Recently I wrote about one of these fads that apparently started on TikTok in 2020. Young teens were shown how to steal cars, particularly Kias and Hyundais. They would steal them and then post videos of their joyrides. This became so popular, initially in Milwaukee, that the teens became known as “Kia Boys.” As the fad spread from Milwaukee to other cities, the rate of car thefts would skyrocket. It got bad enough that several cities are now suing the car manufacturers for making their cars too easy to steal.

I wrote about another fad which spread over social media here. Four psychiatrists from Hannover Medical School found a connection between the popularity of videos about Tourette’s Syndrome created by a German YouTuber and teens suddenly coming down with identical (fake) symptoms. The researchers labeled it a “mass sociogenic illness.”


…all patients presented with nearly identical movements and vocalizations that not only resemble Jan Zimmermann’s symptoms, but partly are exactly the same such as shouting the German words “Pommes” (English: fries), “Bombe” (English: bomb), “Heil Hitler”, “Du bist häßlich” (English: you are ugly), and “Fliegende Haie” (English: flying sharks) as well as bizarre and complex behaviours such as throwing pens at school and dishes at home, and crushing eggs in the kitchen. Even more, similar to Jan Zimmermann, words and phrases are pronounced with changed voice in low pitch so that family members are able to differentiate normal conversation from supposedly “vocal tics” solely based on the tone of voice. Secondly, a substantial number of patients gave their supposed “Tourette syndrome” a name just as Jan Zimmermann does, who calls his symptoms “Gisela”. Thirdly, patients often reported to be unable to perform unpleasable tasks because of their symptoms resulting in release from obligations at school and home, while symptoms temporarily completely remit while conducting favourite activities.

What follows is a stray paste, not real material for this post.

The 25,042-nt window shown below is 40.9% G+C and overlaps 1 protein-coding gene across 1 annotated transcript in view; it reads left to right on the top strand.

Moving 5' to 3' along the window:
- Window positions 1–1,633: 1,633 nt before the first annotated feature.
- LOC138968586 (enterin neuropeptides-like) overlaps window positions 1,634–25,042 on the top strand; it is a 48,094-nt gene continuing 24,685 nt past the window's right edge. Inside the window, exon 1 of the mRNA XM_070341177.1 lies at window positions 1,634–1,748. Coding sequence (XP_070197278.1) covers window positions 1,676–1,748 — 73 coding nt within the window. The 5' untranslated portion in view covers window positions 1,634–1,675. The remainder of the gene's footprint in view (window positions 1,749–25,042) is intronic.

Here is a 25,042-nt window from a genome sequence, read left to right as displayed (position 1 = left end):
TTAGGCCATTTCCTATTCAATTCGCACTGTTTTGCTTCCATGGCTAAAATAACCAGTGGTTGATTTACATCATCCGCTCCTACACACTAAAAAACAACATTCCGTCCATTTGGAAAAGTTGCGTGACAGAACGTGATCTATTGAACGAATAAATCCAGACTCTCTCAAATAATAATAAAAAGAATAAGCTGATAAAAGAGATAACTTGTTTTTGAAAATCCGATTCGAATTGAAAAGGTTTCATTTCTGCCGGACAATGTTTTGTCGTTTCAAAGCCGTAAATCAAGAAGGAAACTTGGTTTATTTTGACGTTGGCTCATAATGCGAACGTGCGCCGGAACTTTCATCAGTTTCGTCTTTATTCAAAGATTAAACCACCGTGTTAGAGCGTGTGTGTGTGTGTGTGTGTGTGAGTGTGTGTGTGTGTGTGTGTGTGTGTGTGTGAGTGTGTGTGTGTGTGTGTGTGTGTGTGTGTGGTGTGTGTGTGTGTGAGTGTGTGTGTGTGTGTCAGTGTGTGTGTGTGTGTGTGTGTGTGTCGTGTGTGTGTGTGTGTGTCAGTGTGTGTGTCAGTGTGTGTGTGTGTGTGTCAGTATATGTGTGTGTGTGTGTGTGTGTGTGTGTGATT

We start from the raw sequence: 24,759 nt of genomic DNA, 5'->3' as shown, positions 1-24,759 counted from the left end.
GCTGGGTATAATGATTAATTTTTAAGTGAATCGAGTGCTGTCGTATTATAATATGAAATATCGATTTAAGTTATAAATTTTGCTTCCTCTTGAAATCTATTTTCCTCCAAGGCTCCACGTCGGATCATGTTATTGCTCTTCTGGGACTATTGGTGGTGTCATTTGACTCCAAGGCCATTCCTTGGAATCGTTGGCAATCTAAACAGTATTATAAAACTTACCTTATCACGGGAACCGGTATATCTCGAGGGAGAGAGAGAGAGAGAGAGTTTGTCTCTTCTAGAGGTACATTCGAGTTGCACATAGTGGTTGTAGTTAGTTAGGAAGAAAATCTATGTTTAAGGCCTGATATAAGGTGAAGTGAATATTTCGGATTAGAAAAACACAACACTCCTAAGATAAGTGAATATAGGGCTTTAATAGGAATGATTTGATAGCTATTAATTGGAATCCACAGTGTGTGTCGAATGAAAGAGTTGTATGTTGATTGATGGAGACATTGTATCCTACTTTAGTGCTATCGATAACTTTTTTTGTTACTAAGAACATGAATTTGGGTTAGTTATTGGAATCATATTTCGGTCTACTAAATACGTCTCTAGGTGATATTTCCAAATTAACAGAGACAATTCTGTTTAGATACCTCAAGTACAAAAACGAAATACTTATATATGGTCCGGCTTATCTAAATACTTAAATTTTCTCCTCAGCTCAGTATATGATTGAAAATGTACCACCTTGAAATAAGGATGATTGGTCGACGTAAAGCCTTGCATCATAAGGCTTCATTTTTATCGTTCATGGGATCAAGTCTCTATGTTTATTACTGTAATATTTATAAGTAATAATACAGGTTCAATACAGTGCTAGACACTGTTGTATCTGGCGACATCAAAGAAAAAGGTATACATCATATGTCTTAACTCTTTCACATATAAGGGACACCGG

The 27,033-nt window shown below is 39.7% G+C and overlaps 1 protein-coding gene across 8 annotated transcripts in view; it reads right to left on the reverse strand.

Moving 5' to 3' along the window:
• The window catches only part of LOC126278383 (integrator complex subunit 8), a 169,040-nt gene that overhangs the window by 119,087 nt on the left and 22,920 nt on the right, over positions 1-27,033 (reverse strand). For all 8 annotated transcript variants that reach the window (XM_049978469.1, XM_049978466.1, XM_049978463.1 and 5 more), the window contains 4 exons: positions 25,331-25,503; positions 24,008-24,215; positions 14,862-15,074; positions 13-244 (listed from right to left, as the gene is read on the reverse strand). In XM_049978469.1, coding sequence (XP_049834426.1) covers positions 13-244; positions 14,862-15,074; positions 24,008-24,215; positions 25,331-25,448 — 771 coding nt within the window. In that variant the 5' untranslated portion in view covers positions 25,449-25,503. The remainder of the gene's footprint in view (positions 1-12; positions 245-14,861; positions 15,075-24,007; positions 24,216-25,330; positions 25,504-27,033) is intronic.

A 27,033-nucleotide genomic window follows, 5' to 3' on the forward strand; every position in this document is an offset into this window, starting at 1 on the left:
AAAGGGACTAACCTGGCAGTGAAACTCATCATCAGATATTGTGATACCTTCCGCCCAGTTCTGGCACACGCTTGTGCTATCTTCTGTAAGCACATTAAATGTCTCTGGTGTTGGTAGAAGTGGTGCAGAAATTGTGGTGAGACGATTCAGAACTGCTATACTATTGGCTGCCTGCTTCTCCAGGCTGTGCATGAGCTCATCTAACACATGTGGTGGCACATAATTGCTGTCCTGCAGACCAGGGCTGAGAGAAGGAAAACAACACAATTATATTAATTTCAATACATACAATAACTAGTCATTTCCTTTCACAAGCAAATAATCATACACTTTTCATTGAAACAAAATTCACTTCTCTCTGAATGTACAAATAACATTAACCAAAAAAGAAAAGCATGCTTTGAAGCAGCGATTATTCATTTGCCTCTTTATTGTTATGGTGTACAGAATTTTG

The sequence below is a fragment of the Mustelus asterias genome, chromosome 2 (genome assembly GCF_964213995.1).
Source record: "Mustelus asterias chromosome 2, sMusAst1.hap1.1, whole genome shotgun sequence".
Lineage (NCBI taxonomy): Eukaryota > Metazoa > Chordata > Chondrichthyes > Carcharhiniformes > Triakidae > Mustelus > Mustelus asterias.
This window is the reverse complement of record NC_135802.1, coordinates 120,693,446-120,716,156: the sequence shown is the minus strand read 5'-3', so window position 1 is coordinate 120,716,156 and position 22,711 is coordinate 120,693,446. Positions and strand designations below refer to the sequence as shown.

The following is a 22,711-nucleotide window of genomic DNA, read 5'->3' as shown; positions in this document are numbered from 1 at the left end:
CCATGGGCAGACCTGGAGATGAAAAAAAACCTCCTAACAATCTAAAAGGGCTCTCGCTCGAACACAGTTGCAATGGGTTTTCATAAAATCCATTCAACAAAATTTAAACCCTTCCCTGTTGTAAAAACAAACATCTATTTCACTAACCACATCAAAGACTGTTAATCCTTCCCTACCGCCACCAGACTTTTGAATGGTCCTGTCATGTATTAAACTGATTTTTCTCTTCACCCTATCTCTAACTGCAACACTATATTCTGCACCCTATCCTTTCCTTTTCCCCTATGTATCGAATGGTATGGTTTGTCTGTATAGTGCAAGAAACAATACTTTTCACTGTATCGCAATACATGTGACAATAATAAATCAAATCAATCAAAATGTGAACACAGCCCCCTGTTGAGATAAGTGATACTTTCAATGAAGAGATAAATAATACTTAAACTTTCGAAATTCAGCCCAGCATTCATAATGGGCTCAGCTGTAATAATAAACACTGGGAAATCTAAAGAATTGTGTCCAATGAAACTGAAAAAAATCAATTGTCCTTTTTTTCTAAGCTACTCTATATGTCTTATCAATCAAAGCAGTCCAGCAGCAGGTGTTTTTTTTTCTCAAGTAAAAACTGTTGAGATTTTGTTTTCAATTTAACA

And that brings me to the latest social media sensation, Mizzy. Mizzy is teen YouTuber and TikToker (he has since been banned by both sites) in the UK who does pranks which often seem to cross the line between jokes and actual crimes. For instance, walking into a stranger’s house.


Or stealing a woman’s dog in the park.

Getting into stranger’s cars.

And this one, which he’s done several times, involves going up to strangers and asking them if they want to die.

Mizzy’s fans had a meet-up/store vandalism spree. Not surprising given his content.

Mizzy has been arrested before for harassing an orthodox Jewish man on the street. His most recent videos featured him turning himself into the police. He says he’s being misjudged because he’s black.


Mizzy told The Independent he cares less about whether he is receiving love or hate, as it is all about getting engagement and “it’s the fact that people are talking that’s important”.

In response to the scathing words from MPs, he said: “It’s wild how I’ve got that mainstream.”…

The 18-year-old said because he is minority ethnic he believes “people are trying to slander me”, adding: “I’m a Black male doing these things and that’s why there’s such an uproar on the internet.”

He continued: “I don’t fake my pranks, but I always make sure to sort out the situation after if I feel like I went too overboard, but none of my pranks have malicious intentions behind them and most of the people in the pranks acknowledge that after I speak to them.”

Mizzy claims he apologized the next day to the family whose home he entered. He claims the woman whose dog he stole knew who he was (he didn’t say he gave it back). Anyway, he’s not that interesting except maybe as a sign of one more thing that can go wrong. He’s just another version of the Kia Boys, though I’d argue he’s less harmful than they are. The point is, other kids are going to see this and want to be Mizzy too or, just to pull another social media name out of the air, Andrew Tate. Tate’s lawyers have also claimed he’s playing a “virtual character” online. Whatever it is, it’s not a good trend and we’d be better off if kids were exposed to less of this.